The Ontario HIV Treatment Network (OHTN) is launching a pilot project to give gay men who may have been exposed to HIV free treatment to prevent infection.
Until now, gay men who may have been exposed to HIV during consensual sex have had to pay between $1,000 and $1,500 for the medication, called a post-exposure prophylactic (PEP.) Now, they’ll be able to access PEP at no cost at the Centretown Community Health Centre’s Gay Zone and the city-run Sexual Health Centre.
OHTN is putting up $51,000 to launch the project in conjunction with Ottawa Public Health (OPH,) The AIDS Committee of Ottawa (ACO) and the Ottawa Hospital. OHTN receives the majority of its funding from the government of Ontario.
“We’re supposed to be preventing infection,” says OPH nurse Marie Roy, who conceived the project last summer. “[PEP] was already available yet difficult to access. By bringing it to the community level, we are hoping to increase accessibility.”
HIV prevention medication is not something someone should have to visit a hospital to access, says project lead Dr Patrick O’Byrne, of the University of Ottawa. He thinks PEP should be readily available at community-based health centres.
“Our goal was to move beyond a biomedical approach to PEP, where we say, ‘Here are your pills; go buy them if you can and then continue taking them by yourself, and we’ll see you back in three months,’” O’Byrne says.
In addition to providing PEP free of charge, the program will offer gay men the option to seek counselling through the ACO or OPH during their course of PEP and after testing. “We’ve created this more comprehensive system where if people want support it is available in different ways,” O’Byrne says.
The province of Ontario already subsidizes PEP for victims of sexual assault, and insurance covers most healthcare workers who may get exposed at work. But gay men who find themselves potentially exposed to HIV through consensual sex have, until now, had to pay for PEP out of their own pockets.
O’Byrne says he is puzzled as to why the province will not cover the prophylactic for consensual gay sex.
“A needle stick is high risk because it pierces the skin, but the likelihood of being stuck with a needle that has HIV is astronomically small. With sexual assault, the possibility of exposure exists, but again that probability of exposure is infinitesimal. In this case, we have a sexual contact where, if it’s unprotected anal, you have the highest risk of transmission. Plus, just based on our statistics, we have one of the highest likelihoods of exposure in gay men, but that’s not covered.”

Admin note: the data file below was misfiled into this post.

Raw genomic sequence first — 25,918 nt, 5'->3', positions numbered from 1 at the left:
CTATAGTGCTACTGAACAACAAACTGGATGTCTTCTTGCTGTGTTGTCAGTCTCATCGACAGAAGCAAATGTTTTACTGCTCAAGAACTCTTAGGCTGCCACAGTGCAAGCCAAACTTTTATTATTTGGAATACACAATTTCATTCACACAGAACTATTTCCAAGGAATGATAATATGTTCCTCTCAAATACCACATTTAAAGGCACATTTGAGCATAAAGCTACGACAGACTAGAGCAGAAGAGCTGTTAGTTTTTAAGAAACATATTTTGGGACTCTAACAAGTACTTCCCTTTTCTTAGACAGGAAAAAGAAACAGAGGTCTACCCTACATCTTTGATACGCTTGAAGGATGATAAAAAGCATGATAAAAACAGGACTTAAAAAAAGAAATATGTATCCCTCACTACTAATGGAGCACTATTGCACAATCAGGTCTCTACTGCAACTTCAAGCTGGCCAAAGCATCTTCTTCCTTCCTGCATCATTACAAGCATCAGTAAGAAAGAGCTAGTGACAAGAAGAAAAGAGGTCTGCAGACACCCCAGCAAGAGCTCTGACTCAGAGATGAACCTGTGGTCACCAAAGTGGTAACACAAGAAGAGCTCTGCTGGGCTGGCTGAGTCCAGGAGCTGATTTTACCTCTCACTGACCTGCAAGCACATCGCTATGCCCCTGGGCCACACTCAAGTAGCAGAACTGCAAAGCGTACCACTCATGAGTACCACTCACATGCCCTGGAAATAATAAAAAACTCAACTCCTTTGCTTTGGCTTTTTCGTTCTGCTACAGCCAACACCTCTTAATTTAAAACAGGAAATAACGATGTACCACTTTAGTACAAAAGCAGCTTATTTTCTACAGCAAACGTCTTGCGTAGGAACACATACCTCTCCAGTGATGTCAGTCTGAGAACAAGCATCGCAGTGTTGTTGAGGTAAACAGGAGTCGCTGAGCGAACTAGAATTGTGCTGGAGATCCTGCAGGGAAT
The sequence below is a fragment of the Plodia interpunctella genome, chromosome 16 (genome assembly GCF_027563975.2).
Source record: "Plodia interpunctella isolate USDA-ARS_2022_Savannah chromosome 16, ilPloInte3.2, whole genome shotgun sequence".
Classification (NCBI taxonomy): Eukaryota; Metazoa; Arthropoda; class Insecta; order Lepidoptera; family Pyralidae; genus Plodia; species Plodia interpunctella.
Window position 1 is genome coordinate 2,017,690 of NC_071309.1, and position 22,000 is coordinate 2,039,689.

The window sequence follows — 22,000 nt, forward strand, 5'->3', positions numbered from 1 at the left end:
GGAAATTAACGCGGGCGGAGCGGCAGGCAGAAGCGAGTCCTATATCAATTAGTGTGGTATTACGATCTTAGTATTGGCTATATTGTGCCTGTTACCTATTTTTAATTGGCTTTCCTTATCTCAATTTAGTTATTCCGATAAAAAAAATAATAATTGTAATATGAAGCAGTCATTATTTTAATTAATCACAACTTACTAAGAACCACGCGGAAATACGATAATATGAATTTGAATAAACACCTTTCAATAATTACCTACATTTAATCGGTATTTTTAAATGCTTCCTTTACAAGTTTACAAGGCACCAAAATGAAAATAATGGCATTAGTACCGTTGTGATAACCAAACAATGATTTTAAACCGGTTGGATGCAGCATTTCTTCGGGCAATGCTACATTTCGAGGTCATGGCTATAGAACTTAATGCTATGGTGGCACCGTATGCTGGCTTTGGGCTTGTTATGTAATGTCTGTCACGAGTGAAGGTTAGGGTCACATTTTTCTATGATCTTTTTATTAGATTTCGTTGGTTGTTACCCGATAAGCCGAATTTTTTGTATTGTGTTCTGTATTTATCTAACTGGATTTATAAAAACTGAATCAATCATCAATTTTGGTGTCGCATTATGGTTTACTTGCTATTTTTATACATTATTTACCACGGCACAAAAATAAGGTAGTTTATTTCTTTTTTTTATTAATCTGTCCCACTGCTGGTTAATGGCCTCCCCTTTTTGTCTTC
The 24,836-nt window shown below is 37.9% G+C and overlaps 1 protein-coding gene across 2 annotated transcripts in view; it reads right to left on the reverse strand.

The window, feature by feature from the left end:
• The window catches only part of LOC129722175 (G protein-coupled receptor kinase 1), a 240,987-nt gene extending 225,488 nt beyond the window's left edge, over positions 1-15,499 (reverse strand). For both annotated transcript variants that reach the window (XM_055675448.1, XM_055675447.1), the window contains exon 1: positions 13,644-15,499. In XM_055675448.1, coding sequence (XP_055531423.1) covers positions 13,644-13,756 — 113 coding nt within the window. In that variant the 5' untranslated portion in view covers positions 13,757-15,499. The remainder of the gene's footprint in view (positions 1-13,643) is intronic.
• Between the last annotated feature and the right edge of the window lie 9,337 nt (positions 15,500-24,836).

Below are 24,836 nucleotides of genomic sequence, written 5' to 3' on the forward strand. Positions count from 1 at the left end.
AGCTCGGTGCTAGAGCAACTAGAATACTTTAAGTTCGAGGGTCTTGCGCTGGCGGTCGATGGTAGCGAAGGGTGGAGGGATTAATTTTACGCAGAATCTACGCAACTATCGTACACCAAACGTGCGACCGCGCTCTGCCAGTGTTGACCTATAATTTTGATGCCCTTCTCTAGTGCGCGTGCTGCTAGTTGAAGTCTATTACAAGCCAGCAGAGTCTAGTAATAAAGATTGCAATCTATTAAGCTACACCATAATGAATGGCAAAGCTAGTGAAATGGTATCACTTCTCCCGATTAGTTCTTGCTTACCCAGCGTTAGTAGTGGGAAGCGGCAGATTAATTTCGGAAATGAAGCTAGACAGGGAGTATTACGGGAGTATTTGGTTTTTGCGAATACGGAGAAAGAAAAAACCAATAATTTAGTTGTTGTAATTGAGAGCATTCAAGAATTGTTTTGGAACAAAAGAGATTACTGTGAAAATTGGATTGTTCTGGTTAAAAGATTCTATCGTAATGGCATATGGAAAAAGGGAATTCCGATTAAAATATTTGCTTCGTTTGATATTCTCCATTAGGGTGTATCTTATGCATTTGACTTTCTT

Jane Greer, an administrator for Toronto’s Hassle Free Clinic, told Xtra in 2009 that the personal cost of PEP is a huge barrier for most patients. Greer said the province should pay for PEP for everyone who needs access to the medication.
“I see [PEP] very much as a medicine that should be available to those who need it,” Greer said.
Ontario’s minister of health and long-term care, Deb Matthews, did not respond to a request for comment at press time.
Meredith Kratzmann, manager of research, funding and development at OHTN, says its scientific review committee deemed the pilot project as having great “importance, relevance and the potential for impact.”
“If they are able to make PEP more available in the community and increasing accessibility, that’s obviously something that is important in terms of prevention efforts,” Kratzmann says.
Dr Paul MacPherson, of the Ottawa Hospital, says he hopes the PEP project will not only increase accessibility, but also raise awareness among gay men.
“I’m not sure the average gay guy in the city is aware of PEP. I’m hoping that it will increase their awareness and their willingness to access it,” he says.
Based on data from Montreal, O’Byrne projects that two to four people will access the program per month and reminds gay men that the sooner PEP is initiated after exposure the better. PEP is considered effective only if it begins within 72 hours after exposure.
The future of the project depends on how many individuals access PEP during the pilot, O’Byrne says.
“If, for instance, no one uses it, then the project needs to be reexamined. However, if the project is highly successful, based on an array of indicators, then it will continue to run,” O’Byrne explains. “Basically, we need data first to decide if and how to continue.”
The project launches next month.